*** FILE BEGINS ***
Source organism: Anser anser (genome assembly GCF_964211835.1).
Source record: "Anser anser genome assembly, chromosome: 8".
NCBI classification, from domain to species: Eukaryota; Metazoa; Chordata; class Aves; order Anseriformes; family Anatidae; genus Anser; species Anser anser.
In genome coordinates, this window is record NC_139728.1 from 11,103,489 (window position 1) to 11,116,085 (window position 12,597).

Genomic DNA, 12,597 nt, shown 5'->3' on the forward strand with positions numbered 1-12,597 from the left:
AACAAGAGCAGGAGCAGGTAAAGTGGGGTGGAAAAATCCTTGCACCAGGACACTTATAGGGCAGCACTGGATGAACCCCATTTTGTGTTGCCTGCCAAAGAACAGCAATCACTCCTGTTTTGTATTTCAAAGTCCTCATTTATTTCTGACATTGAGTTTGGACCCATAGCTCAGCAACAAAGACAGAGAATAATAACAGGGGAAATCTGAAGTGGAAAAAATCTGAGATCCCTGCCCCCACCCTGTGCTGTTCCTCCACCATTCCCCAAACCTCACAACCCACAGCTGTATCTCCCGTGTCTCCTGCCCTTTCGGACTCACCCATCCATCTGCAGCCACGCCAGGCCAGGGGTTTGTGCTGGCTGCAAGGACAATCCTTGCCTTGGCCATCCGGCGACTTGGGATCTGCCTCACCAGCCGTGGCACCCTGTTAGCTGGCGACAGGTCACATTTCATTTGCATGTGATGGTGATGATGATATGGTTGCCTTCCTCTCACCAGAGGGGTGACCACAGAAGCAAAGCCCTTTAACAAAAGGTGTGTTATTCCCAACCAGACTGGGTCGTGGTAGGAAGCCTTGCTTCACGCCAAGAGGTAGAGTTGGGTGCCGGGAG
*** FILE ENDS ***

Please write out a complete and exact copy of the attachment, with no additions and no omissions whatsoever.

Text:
Source organism: Anser anser (genome assembly GCF_964211835.1).
Source record: "Anser anser genome assembly, chromosome: 8".
NCBI classification, from domain to species: Eukaryota; Metazoa; Chordata; class Aves; order Anseriformes; family Anatidae; genus Anser; species Anser anser.
In genome coordinates, this window is record NC_139728.1 from 11,103,489 (window position 1) to 11,116,085 (window position 12,597).

Genomic DNA, 12,597 nt, shown 5'->3' on the forward strand with positions numbered 1-12,597 from the left:
AACAAGAGCAGGAGCAGGTAAAGTGGGGTGGAAAAATCCTTGCACCAGGACACTTATAGGGCAGCACTGGATGAACCCCATTTTGTGTTGCCTGCCAAAGAACAGCAATCACTCCTGTTTTGTATTTCAAAGTCCTCATTTATTTCTGACATTGAGTTTGGACCCATAGCTCAGCAACAAAGACAGAGAATAATAACAGGGGAAATCTGAAGTGGAAAAAATCTGAGATCCCTGCCCCCACCCTGTGCTGTTCCTCCACCATTCCCCAAACCTCACAACCCACAGCTGTATCTCCCGTGTCTCCTGCCCTTTCGGACTCACCCATCCATCTGCAGCCACGCCAGGCCAGGGGTTTGTGCTGGCTGCAAGGACAATCCTTGCCTTGGCCATCCGGCGACTTGGGATCTGCCTCACCAGCCGTGGCACCCTGTTAGCTGGCGACAGGTCACATTTCATTTGCATGTGATGGTGATGATGATATGGTTGCCTTCCTCTCACCAGAGGGGTGACCACAGAAGCAAAGCCCTTTAACAAAAGGTGTGTTATTCCCAACCAGACTGGGTCGTGGTAGGAAGCCTTGCTTCACGCCAAGAGGTAGAGTTGGGTGCCGGGAG